“Chronic kidney disease affects an estimated 37 million people in the United States, and almost a million of those have stage five kidney failure, requiring dialysis or a kidney transplant for survival,” says Dr. Sean Muldoon, Chief Medical Officer of Kindred Healthcare's Hospital Division. “When kidney function is limited or lost, it wreaks havoc on a person’s body and can cause serious complications. The best way to manage this medically complex scenario is with a customized care plan developed by a team of interdisciplinary doctors who can address every aspect of the disease. This is what patients who are suffering from kidney failure or complications of chronic kidney disease get from Kindred Hospitals — a collaborative team that focuses on holistic recovery and gives every patient the best chance for recovery.”


Success Spotlight: James' Story

James is a devoted husband and family man who is now semi-retired and enjoys working as a chef. One night he came home after having dinner with his family and started to experience chills and vomiting, and developed a high fever. An ambulance was called and James was rushed to the hospital, where physicians determined he was suffering from acute kidney failure and he had to be started on dialysis immediately. Physicians placed him on a ventilator and also gave him a feeding tube as he was unable to take anything by mouth.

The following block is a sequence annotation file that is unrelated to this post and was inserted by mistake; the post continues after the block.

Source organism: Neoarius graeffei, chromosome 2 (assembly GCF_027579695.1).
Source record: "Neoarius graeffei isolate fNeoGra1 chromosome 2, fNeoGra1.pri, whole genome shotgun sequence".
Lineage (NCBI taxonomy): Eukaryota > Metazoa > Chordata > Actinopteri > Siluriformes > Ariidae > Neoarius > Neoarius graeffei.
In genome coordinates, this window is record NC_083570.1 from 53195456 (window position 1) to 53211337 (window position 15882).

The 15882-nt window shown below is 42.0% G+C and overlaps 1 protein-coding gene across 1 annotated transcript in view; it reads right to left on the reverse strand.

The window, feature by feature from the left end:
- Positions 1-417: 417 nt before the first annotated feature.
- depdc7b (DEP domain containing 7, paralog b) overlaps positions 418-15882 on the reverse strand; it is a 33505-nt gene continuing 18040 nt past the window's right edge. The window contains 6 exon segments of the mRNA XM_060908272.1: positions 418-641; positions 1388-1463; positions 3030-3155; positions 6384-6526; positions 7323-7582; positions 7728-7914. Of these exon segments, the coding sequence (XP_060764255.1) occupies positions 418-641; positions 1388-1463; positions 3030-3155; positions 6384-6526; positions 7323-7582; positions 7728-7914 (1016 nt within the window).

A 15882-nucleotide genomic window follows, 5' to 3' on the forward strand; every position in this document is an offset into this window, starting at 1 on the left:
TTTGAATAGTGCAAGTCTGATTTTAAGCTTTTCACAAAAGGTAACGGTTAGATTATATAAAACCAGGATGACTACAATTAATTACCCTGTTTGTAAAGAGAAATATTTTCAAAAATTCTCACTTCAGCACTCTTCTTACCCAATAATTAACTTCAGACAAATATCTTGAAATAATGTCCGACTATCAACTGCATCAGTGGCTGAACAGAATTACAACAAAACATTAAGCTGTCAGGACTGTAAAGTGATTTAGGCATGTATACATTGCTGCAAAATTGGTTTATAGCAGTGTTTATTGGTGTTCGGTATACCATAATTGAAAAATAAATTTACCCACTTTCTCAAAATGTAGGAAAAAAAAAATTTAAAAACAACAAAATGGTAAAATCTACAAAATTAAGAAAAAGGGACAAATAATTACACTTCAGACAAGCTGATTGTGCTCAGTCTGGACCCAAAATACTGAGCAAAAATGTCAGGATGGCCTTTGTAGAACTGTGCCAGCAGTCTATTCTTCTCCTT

For the next few days at the hospital, James was unconscious and unresponsive. Fortunately his physicians were able to stabilize his condition and he started to show signs of recovery. When he was strong enough he was transferred to Kindred Hospital for respiratory therapy, medical management and rehabilitation.

Although he still required dialysis and was worried at first that this might be a necessity for the rest of his life, James started to make progress toward a recovery and he had the support of his family who were at his side every day. He was able to regain his lung strength and his respiratory therapists celebrated with him the day he was able to be taken off the ventilator for good. His next accomplishment came with help from his speech therapist, who helped James relearn how to swallow safely, allowing him to begin drinking and eating a normal diet once more and the feeding tube to be removed. Not long after this achievement, James’ kidney function returned to normal and he no longer required dialysis.

With help from his physical and occupational therapists, James also made excellent progress with his rehabilitation and was nearly able to stand on his own by the time he was discharged from Kindred to continue his recovery. “I was very happy when I no longer needed dialysis,” James affirmed. “I’m glad to have overcome this problem and now I want to get my legs strong again so I can stand at the stove and cook again – that will be great! As soon as I get home I want everyone in my family to come and visit. I can’t wait to share my joy with my loved ones.”